you look at my old blog entrys you’ll see that my parents got my a draper mini lathe for christmas i had seen some reviews of it and theyre were pretty bad but i was still excited. Well on christmas morning i went straight to the shed to use it, i set it up exactly the way it was meant to be but staright away the tool rest just broke, it turned out it wasnt even made from steel so we got a replacement but when i started turning the motor wasn’t powerful enough to turn the wood...
The Greene brothers used ebony extensively in their furniture and architectural pieces and that use has become a trademark of their woodworking designs. I wanted to try to stay true to their designs and use actual ebony plugs in the Greene and Greene style clocks I am building. I was not impressed with the shouldered plug design the plans called for and wanted true pillowed ebony plugs in my clocks. Pricing Ebony, I decided that I would have to come up with some other method of getting my plu...
I haven’t been blogging much lately – too busy. But I have made progress on the shop as you will see if you read this and the next blog I got tired of tripping over my clamps and having them all over the shop. I saw a couple of clamp racks on the web that looked good. Initially, I was going to go with one that was very simple but used a fair amount of wall space. Then I saw one that Stumpy Nubs created. I thought the general idea was good, so I copied his. Actually, I bou...
Yesterday I finished fixing my thickness sander. The ball bearings made a big difference, it did not over heat at all. If I had been thinking straight when I made the thing I would have made a much larger drum, in which case it could spin slower for the same SFM and the bushes would have been fine, oh well live and learn! Dimensions of the linings are 22mm high, 2.2mm thick. After thicknessing I planed one edge smooth with this great set up: Action shot: Then trimmed them to ...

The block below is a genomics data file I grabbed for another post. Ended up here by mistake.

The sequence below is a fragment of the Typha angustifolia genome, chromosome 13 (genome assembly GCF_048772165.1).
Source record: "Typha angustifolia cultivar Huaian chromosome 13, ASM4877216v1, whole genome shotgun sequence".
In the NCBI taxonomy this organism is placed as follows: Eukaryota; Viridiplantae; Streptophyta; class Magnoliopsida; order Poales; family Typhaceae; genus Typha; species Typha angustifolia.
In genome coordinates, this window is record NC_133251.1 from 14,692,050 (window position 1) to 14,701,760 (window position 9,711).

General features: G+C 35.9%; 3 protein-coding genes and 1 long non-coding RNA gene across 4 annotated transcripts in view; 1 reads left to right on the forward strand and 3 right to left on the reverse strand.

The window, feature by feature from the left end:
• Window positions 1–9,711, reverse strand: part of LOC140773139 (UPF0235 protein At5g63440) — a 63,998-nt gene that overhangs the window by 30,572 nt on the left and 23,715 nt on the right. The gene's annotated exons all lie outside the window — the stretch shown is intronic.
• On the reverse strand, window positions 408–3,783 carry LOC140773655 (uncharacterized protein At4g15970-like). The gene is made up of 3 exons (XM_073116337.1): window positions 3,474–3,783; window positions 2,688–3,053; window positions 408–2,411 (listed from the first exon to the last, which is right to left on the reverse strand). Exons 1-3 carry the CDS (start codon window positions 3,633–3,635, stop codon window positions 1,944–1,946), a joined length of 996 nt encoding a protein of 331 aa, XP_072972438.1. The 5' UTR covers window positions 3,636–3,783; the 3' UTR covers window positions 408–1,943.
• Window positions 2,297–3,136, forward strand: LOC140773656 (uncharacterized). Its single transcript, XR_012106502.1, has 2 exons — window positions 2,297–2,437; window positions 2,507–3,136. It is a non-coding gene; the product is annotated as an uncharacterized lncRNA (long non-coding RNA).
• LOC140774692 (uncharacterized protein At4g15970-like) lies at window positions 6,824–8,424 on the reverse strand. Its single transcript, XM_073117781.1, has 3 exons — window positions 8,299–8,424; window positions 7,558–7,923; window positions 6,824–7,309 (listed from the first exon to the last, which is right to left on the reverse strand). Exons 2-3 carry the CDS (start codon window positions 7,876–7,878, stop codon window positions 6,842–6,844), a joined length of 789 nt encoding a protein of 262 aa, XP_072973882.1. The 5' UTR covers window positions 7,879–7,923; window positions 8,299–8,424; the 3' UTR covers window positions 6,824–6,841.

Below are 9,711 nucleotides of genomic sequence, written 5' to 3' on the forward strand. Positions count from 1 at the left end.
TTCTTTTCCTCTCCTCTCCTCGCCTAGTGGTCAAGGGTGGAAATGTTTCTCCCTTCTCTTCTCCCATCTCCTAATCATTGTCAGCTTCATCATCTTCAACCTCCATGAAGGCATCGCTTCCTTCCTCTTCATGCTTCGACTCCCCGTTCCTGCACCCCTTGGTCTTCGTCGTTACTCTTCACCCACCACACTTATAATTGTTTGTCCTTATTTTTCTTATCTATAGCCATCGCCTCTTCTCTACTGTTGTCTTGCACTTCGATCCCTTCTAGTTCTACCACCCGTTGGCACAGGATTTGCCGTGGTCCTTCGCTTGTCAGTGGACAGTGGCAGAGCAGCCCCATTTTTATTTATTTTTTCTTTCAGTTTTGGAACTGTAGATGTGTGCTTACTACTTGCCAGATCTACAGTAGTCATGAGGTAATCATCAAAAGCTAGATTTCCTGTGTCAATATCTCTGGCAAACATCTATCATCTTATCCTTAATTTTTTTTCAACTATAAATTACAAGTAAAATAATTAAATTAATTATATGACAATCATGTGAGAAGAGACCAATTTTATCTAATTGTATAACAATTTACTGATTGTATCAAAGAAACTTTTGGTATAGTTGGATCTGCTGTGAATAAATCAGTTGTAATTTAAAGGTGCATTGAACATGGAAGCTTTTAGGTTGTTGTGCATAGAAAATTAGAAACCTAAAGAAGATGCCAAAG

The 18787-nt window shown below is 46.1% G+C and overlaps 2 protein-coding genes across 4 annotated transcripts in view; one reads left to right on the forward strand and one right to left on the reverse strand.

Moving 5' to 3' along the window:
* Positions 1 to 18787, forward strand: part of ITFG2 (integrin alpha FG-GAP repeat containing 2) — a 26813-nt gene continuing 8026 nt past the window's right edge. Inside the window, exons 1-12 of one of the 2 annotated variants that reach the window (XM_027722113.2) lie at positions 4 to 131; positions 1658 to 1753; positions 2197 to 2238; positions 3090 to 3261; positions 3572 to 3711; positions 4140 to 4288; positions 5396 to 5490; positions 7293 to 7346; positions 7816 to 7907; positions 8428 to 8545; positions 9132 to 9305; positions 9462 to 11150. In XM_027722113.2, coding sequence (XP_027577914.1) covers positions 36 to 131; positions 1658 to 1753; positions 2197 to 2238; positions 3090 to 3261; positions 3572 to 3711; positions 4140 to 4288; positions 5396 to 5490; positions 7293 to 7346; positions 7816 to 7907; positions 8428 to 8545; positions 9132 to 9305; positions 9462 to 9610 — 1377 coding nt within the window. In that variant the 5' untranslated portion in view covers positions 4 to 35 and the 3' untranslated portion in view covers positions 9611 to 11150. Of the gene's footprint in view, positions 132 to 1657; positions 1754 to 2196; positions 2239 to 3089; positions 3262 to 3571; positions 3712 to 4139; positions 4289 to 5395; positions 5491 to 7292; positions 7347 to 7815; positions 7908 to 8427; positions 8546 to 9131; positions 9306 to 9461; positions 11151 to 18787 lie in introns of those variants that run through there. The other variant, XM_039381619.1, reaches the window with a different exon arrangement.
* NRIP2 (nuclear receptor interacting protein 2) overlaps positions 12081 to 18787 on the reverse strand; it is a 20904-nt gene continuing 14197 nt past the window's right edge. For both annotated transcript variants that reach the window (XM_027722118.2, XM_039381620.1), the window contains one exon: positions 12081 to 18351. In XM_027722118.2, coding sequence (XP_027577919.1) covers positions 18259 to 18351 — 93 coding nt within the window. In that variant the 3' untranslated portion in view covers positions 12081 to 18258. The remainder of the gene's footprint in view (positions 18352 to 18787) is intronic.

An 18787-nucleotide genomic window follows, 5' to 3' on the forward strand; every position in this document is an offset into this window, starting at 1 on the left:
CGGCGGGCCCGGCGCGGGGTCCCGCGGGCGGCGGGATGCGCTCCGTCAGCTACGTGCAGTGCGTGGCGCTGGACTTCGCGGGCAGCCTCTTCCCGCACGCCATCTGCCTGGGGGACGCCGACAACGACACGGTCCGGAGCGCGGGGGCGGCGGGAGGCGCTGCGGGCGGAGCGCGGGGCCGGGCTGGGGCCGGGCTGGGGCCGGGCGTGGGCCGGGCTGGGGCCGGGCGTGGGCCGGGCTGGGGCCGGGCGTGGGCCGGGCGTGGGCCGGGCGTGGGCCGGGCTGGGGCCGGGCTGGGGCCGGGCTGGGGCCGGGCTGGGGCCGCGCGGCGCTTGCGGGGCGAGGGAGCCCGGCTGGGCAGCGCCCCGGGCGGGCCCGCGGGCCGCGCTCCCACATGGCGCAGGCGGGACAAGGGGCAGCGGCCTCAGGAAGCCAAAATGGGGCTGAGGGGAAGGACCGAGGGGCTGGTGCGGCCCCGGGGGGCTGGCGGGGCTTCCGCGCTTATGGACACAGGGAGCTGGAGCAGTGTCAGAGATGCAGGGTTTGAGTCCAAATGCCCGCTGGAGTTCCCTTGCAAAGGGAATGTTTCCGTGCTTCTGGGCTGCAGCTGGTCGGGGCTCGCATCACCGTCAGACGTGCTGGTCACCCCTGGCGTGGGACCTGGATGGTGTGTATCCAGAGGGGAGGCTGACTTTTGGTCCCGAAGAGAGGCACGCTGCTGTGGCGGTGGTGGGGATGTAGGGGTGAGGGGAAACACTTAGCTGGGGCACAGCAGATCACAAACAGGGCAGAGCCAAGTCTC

Well here it is my finished junior cert project, i have to say although it isnt perfect for my first cabinet im extremely happy with it, i love the boiled linseed oil and beeswax finish on the cabinet, there is only one annoying thing because this cabinet has to be examined for my junior cert i dont get it back until the results are out which is in september, but when i do get it back i will be posting a video. heres some pics tho:
Ok, so I’ve changed the design of the drawers a bit on my bench cabinet. I decided that instead of sliding on wood rails – per the plan – that it would be much better to use side mount ball bearing sliders. The plan calls for 19-3/4” deep (carcass is 20” deep) but they don’t make 19” sliders. I got 18”s. The width of the drawer is 23” (I know, I’ve read that they shouldn’t be wider than the slider, oh well…) Depth o...
The wood shaped to the line. If you check back a few posts there were two lines. My ‘final’ line is what you see remaining. Here’s a jig I made to cut the edges to size. Does anyone see what ‘the problem’ is in this picture? Think hard… It’s a 1hp Craftsman router with a 3/8” straight bit. I call it a ‘face off’ bit, but I could be wrong? The jig part is the device holding the router steady. It’s 1/8” alu...
How did he do that? I suppose everyone has gotten a private message from Avelino. It looked suspicious so I did a search and find that name posted every few seconds. Lee
I don’t know who thought up this one, but I thought I would share it. My house is a 1920’s Craftsman bungalow, and in adding to it, I’ve put a lot of effort into keeping the original feel with 5 panel doors, all stained to match the original architecture, and all the other trim. In staining a full sized 80 inch high door, I drill holes in the top and bottom and put in a lag bolt in the top and bottom and then pivot them on the ends of sawhorses. The lag bolt is kept in ...
Here is some more progress of the inlay. I started off by lightly tacking the star in the position I wanted and tracing the outline with a sharp knife. Light strokes at first and then gradually deeper. And then using a chisel to remove a little v notch. This allows me to cut slightly deeper with the knife and establishes the outside shoulder of the inlay mortise. It also gives me a visual barrier to look out for on the next step. I chucked up a small straight cutting bit in m...
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